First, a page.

HICSS-2014-Big Island, Hawaii, United States, 08 January 2014

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Charith Perera, Prem Prakash Jayaraman, Arkady Zaslavsky, Peter Christen, and Dimitrios Georgakopoulos, MOSDEN: An Internet of Things Middleware for Resource Constrained Mobile Devices, Proceedings of the 47th Hawaii International Conference on System Sciences (HICSS), Kona, Hawaii, USA, January, 2014

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HICSS-2014-Big Island, Hawaii, United States, 08 January 2014

  1. 1. MOSDEN: An Internet of Things Middleware for Resource Constrained Mobile Devices Charith Perera, Prem Prakash Jayaraman, Arkady Zaslavsky, Peter Christen, Dimitrios Georgakopoulos 47TH HAWAII INTERNATIONAL CONFERENCE ON SYSTEM SCIENCES (HICSS), KONA, HAWAII, USA, JANUARY, 2014
  2. 2. Agenda • Background and The Problem • Functional Requirements • Objectives and Assumptions • MOSDEN: Architectural Design • Implementation • Experimentation, Evaluation and Results • Future Work and Research Directions Slide 2 of 23
  3. 3. Background and The Problem Large number of sensors Real-time Decision Slide 3 of 23 Heterogeneity Resource limitations
  4. 4. Functional Requirements Main: Establish Communication between Sensors and Data Analytic Device Processing-ability Extendibility Middle-man Slide 4 of 23 Usability Heterogeneity Multi-Protocol Configurability
  5. 5. Real World Scenario The Australian Plant Phenomics Facility
  6. 6. Australian Agriculture • Agricultural research obtains $AUS1.2 billion per annum • Fourth largest wheat and barley exporter after US, Canada and EU • BUT has to deal with scarcity of resources:  Water quality and quantity  Low soil fertility Slide 6 of 23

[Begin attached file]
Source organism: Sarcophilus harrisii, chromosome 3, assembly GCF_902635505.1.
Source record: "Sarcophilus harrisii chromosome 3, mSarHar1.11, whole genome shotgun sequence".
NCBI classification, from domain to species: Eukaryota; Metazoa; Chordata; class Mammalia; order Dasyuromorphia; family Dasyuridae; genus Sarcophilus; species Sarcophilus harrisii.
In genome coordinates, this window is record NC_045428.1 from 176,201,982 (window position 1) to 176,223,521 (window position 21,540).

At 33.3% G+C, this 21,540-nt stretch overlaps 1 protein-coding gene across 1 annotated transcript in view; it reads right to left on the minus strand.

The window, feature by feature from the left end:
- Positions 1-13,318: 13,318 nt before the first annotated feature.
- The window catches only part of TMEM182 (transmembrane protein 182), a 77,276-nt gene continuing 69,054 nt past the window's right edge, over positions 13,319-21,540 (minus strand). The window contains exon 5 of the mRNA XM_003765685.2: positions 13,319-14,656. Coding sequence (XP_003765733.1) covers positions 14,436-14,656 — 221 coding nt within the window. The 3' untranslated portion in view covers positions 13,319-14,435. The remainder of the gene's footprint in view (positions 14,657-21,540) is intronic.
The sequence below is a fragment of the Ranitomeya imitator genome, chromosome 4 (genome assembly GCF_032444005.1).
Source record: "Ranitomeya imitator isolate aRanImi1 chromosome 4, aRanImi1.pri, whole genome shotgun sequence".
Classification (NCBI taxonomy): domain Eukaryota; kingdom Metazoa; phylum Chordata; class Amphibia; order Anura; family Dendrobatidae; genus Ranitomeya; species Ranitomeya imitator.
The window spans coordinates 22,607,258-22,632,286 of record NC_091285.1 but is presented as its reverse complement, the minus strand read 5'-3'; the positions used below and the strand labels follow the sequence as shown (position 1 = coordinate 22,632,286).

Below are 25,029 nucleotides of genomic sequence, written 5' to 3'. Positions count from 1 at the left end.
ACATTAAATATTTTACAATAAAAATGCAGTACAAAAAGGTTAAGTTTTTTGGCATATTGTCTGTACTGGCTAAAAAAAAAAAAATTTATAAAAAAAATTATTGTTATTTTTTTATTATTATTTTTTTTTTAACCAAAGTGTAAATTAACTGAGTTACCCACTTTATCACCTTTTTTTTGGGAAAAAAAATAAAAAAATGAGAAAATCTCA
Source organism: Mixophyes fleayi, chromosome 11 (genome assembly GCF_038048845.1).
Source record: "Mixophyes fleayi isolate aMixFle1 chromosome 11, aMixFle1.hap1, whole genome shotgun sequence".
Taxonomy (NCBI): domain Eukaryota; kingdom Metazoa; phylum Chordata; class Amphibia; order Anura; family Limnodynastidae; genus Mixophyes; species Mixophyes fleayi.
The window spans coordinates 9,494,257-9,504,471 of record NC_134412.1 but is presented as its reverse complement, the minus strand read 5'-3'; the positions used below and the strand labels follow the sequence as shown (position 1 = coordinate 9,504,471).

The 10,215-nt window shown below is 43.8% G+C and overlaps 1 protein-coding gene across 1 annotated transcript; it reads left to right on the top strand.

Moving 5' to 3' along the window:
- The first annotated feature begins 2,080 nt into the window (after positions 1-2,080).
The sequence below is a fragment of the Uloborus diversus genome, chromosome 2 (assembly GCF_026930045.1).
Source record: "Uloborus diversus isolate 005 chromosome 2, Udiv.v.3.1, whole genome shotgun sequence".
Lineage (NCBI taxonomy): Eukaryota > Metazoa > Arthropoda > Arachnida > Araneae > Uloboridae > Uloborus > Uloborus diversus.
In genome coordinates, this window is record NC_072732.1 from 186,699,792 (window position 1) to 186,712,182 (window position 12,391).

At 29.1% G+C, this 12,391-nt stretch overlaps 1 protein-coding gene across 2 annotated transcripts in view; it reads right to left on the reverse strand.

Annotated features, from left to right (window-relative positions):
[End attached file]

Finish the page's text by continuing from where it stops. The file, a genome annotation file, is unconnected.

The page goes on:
7. 7. • Grains Research and Development Corporation (GRDC) trials plant varieties in very many 10m x 10m plots across Australia. • Every year, Australian grain breeders plant up to 1 million plots across the country to find the best high yielding • Information sources about plant variety performance: • Site visits • Australian Bureau of Meteorology • Issues in current practices: • Site visits are expensive and time-consuming (e.g., 400km away) • Lack of accurate information limits the quality of results Slide 7 of 23
  8. 8. Why Configuration matters? • Monitoring/Sensing strategies (data collection frequency, realtime event detection, data archiving for pattern recognition, etc.) need to be changed depending on the time of the day, time of the year, phase of the growing plant, type of the crop, energy efficiency and availability, sensor data accuracy, etc… Need to be considered in developing a solution: • Agricultural/biological scientists and engineers do not know much about computer science. • Users focus on what they want • Learning curve, usability, processing time, dynamicity of sensors… Slide 8 of 23
  9. 9. Phenonet: A Distributed Sensor Network for Phenomics • Aim is to Improve yield by improving crop selection process. How? • Sensor-based monitoring and Sophisticated data analysis • Combined research effort from CSIRO’s ICT Centre and High Resolution Plant Phenomics Centre Slide 9 of 23
  10. 10. Objectives and Assumptions Categorization of IoT devices based on their computational capabilities High Price High Capability Wall-mounted Devices with a screen powered by Android, capability equals to a modern mobile phone Slide 10 of 23 Low Price Low Capability Low-cost computational device without screen powered by Android, capabilities equals to a Raspberry Pi